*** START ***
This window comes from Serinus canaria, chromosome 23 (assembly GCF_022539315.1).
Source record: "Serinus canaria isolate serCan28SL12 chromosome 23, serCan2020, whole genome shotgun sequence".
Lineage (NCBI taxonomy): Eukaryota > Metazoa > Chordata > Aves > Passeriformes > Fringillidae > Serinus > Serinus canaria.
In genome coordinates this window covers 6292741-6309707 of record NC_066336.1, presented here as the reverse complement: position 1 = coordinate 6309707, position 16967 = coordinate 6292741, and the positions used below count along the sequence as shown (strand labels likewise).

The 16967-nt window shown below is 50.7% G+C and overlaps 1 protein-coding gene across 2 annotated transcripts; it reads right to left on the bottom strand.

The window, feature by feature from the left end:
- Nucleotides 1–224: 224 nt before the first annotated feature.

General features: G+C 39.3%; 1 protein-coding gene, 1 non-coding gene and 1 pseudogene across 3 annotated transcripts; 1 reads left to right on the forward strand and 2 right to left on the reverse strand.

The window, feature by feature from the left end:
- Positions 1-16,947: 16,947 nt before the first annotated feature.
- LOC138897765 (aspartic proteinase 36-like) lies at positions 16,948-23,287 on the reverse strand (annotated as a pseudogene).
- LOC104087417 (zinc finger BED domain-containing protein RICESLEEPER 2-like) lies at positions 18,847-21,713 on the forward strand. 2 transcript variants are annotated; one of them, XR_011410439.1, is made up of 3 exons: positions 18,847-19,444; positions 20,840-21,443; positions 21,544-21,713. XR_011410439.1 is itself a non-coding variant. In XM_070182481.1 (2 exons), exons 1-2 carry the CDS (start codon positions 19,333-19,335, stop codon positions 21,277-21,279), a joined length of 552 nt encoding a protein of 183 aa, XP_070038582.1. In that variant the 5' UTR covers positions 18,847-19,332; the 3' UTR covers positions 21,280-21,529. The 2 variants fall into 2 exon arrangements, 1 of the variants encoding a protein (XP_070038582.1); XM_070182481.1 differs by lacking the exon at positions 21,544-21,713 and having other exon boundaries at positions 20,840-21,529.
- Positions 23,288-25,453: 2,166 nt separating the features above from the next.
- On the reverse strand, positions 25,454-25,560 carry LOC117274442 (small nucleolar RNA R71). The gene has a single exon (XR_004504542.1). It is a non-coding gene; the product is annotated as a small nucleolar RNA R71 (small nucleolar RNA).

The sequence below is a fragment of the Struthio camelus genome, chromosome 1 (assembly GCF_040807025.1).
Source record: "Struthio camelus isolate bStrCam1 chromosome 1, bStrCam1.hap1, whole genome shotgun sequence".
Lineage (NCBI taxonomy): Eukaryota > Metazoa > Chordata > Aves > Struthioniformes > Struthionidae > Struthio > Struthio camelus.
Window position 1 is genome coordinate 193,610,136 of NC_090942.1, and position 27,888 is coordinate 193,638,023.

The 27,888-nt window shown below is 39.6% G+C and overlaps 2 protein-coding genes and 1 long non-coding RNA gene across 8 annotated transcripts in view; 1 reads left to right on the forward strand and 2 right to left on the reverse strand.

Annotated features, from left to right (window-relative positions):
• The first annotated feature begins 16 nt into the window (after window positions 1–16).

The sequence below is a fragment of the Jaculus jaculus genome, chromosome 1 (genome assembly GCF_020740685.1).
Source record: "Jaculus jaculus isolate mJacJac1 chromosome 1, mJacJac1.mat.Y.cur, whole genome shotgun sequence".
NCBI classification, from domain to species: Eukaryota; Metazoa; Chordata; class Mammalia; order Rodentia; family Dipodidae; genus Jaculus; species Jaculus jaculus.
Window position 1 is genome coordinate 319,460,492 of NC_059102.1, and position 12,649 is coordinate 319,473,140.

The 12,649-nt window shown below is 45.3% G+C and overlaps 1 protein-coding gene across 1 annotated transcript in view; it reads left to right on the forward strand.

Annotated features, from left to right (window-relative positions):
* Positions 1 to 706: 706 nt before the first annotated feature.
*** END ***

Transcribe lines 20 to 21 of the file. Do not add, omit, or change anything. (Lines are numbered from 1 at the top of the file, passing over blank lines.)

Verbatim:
Annotated features, from left to right (window-relative positions):
• The first annotated feature begins 16 nt into the window (after window positions 1–16).